Writing

Things That Make Writers Happy: Special Editions

I love special editions of books. The way they look, the way they feel, even the way they smell. They’re a beautiful rendition of an already amazing book. My favorite one is this leather-bound version of The Hobbit with gold-trimmed pages, maps, and various illustrations. Best of all, it’s got a sweet little note inside it from my dad.

Special editions like that belong on a bookshelf. I love the idea of having shelves and shelves of my favorite books: signed, well-preserved, decorative. I think that special editions of books exist solely for the collector. To have your favorite pieces of literature, artistically bound and designed, in your hands, on your shelves… Words can’t describe that feeling. But it’s worth it to have all those inspiring words at your fingertips. Some people collect books for money. Some collect based on style, on genre, on passion… For me, The Hobbit was the book that inspired me to write. It seemed fitting that I jump on the chance to get a special edition.

IMG_0429The first time I read this book in fifth grade, I fell in love with it: the story, the characters, the setting, the adventure, everything. It was a wild and mystical tale that I couldn’t bear to put down. I wanted to craft adventures and life on pages between two covers. There’s something magical about this book—something wild. What I found most intriguing of all was Gollum: a creature I’d never seen before. One I’d never even thought of. And then in comes this ring, the One Ring, and it created a desire within him. How could something so small end up being so powerful? It boggled my mind the way Tolkien made it seem so believable, as if it could actually happen or had happened.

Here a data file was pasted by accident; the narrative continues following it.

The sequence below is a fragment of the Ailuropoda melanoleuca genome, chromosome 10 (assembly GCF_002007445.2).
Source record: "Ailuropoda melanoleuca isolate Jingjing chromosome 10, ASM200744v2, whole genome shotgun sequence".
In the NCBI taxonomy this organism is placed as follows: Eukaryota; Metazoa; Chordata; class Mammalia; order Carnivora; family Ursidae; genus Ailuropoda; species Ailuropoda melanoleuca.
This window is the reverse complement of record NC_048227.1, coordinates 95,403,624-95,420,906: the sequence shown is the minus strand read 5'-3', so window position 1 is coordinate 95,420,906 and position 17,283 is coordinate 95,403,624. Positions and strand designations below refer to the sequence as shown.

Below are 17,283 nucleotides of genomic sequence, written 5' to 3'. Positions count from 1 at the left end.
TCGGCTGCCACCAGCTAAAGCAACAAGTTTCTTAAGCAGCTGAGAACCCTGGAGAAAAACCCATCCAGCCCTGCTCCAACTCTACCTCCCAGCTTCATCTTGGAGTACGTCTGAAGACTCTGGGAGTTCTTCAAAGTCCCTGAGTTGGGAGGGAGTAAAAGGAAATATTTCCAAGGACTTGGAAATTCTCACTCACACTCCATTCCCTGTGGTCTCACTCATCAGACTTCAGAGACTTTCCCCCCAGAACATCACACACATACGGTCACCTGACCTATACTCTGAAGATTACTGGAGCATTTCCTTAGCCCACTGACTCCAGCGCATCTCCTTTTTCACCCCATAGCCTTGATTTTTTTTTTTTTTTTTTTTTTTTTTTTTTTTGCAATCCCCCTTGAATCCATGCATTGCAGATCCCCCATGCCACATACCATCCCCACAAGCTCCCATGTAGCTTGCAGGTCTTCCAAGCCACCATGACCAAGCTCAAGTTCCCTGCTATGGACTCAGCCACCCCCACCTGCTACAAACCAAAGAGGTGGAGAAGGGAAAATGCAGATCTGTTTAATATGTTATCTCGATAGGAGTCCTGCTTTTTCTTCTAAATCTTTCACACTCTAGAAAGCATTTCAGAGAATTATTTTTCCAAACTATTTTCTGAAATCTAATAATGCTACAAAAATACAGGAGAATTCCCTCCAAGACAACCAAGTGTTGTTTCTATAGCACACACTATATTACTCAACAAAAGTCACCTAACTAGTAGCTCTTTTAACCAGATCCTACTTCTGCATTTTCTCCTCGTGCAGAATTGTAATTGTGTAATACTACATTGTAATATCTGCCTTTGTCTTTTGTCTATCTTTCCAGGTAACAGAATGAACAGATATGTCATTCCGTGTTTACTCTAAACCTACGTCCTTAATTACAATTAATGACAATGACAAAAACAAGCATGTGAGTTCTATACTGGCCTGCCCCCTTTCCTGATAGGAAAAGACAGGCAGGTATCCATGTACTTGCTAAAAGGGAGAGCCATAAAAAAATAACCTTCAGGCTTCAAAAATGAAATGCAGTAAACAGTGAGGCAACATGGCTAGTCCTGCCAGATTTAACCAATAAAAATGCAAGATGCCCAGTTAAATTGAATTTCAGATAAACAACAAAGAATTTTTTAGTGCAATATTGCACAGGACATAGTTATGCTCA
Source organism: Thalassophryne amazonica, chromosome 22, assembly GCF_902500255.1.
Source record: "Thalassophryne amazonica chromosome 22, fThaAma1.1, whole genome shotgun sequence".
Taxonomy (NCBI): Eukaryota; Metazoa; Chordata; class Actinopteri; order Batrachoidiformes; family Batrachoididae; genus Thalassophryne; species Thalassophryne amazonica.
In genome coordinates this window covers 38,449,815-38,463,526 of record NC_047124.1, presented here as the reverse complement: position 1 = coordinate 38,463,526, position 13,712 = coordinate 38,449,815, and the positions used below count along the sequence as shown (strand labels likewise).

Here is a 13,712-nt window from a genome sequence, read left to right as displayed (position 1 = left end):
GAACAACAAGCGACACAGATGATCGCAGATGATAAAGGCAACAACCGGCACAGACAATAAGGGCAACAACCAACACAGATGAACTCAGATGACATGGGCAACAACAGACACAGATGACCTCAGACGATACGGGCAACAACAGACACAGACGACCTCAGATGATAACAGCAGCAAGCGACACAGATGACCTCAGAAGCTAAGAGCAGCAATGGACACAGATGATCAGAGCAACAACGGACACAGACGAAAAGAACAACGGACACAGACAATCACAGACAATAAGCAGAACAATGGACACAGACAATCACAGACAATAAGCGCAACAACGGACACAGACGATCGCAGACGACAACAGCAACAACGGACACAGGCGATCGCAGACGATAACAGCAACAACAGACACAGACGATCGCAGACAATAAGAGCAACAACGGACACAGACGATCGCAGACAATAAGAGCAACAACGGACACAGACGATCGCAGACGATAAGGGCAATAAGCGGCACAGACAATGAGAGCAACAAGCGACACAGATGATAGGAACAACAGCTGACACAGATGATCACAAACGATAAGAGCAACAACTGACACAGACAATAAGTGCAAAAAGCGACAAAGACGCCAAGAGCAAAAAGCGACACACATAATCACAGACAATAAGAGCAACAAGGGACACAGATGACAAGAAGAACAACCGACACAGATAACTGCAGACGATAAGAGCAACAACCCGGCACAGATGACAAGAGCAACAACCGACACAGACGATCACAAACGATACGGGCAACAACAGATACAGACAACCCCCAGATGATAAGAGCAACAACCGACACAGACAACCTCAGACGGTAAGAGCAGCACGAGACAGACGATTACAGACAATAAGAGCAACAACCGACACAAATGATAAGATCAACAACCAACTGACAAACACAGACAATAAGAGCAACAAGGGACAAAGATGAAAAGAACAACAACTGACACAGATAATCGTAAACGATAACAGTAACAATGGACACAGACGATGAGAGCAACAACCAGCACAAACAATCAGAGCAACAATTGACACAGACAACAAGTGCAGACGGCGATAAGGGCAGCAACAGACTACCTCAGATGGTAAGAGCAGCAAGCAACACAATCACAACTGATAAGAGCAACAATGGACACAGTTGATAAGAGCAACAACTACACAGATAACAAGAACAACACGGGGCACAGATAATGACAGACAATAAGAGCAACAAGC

IMG_0430I admired (and still do admire) Tolkien’s ability to create a character that can argue with its alter-ego. Gollum and Sméagol: feeding riddles to Bilbo and deciding whether or not he should be eaten—and if he should be eaten even if he answers correctly. Tolkien had a way of creating sympathy for even the creepiest characters. He knew the words to say and write that would make you attach yourself to them, care for them, want nothing bad to happen to them.

That’s the kind of author I think every writer aspires to be. It’s a talent to be able to craft a character’s demeanor, appearance, and actions so that your readers can fear them and love them simultaneously. I admire every writer who has that ability and I long to have all of their words in my possession to sift through, love, and draw inspiration from.

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